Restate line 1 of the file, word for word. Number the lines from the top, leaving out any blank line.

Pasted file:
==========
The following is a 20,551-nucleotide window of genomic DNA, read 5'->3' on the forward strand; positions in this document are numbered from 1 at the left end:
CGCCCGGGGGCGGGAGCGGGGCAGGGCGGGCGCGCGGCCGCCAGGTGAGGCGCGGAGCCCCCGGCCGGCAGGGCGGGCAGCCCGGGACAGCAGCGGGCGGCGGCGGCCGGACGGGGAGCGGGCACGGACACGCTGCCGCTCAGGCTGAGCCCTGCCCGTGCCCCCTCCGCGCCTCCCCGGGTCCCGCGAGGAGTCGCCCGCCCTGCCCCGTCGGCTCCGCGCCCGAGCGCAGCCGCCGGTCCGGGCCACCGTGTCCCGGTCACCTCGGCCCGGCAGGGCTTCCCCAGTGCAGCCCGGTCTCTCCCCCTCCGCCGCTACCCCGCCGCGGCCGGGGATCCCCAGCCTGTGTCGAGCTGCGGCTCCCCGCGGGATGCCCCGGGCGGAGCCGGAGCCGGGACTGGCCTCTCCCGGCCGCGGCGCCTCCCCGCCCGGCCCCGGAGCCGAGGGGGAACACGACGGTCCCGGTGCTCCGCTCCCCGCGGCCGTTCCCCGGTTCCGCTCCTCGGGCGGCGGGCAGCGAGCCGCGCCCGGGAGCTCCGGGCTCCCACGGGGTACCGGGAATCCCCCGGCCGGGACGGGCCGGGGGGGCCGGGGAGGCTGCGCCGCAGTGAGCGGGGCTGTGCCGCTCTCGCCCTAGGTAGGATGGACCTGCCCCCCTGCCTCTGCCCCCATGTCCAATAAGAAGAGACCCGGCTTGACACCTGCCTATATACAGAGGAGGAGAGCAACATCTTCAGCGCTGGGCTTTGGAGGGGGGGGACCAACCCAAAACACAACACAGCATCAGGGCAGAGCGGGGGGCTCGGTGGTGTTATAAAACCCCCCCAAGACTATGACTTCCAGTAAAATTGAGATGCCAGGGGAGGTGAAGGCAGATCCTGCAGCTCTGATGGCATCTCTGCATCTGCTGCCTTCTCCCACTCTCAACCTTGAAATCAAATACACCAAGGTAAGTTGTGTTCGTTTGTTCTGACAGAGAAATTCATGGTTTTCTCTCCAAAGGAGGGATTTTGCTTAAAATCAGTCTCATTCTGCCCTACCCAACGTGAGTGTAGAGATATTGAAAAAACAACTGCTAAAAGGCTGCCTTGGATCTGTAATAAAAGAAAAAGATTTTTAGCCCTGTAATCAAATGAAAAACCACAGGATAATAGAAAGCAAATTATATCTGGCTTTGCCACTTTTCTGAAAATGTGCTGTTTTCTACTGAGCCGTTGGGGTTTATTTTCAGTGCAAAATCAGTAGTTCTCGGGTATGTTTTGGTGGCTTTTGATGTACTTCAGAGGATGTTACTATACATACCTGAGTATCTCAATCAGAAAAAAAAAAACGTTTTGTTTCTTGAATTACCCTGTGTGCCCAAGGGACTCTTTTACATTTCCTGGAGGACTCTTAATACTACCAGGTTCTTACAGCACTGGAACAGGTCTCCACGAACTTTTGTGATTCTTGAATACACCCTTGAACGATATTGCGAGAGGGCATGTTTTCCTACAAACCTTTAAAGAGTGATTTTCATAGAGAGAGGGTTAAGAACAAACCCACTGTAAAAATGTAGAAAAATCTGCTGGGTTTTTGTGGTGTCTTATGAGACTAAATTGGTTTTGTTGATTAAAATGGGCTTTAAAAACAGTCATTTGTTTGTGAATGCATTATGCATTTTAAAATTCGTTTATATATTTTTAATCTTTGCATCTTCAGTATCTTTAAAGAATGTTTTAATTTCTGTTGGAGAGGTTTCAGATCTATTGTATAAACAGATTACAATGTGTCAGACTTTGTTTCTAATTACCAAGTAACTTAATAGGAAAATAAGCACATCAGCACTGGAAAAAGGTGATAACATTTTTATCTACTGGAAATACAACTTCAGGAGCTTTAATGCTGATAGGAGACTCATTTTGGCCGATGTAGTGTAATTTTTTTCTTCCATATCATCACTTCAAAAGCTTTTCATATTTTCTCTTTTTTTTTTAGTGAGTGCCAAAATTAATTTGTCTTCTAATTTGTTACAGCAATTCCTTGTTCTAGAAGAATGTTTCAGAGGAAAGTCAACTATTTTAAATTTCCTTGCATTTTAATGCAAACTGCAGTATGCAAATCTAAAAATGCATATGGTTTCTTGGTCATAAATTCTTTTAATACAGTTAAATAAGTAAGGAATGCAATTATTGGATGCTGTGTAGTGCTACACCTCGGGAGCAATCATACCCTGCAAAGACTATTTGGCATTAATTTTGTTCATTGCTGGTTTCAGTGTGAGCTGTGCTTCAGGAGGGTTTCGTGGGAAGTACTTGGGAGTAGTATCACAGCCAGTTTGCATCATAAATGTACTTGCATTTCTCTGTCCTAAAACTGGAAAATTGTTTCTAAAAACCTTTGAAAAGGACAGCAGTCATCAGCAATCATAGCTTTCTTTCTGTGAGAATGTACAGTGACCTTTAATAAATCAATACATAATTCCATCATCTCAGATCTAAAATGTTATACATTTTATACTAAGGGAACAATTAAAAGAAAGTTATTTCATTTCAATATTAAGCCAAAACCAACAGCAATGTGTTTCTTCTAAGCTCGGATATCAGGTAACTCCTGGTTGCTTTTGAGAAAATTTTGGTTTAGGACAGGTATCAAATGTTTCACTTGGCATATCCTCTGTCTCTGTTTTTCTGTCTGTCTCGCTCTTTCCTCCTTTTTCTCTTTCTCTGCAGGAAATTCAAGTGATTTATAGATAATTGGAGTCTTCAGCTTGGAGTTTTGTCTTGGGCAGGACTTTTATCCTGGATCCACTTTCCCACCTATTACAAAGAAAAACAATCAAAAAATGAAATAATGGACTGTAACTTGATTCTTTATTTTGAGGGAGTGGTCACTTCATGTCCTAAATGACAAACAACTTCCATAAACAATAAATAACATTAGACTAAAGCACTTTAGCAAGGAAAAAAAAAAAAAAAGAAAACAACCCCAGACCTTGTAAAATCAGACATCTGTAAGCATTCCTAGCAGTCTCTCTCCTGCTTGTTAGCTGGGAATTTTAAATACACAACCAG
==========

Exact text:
The following is a 20,551-nucleotide window of genomic DNA, read 5'->3' on the forward strand; positions in this document are numbered from 1 at the left end: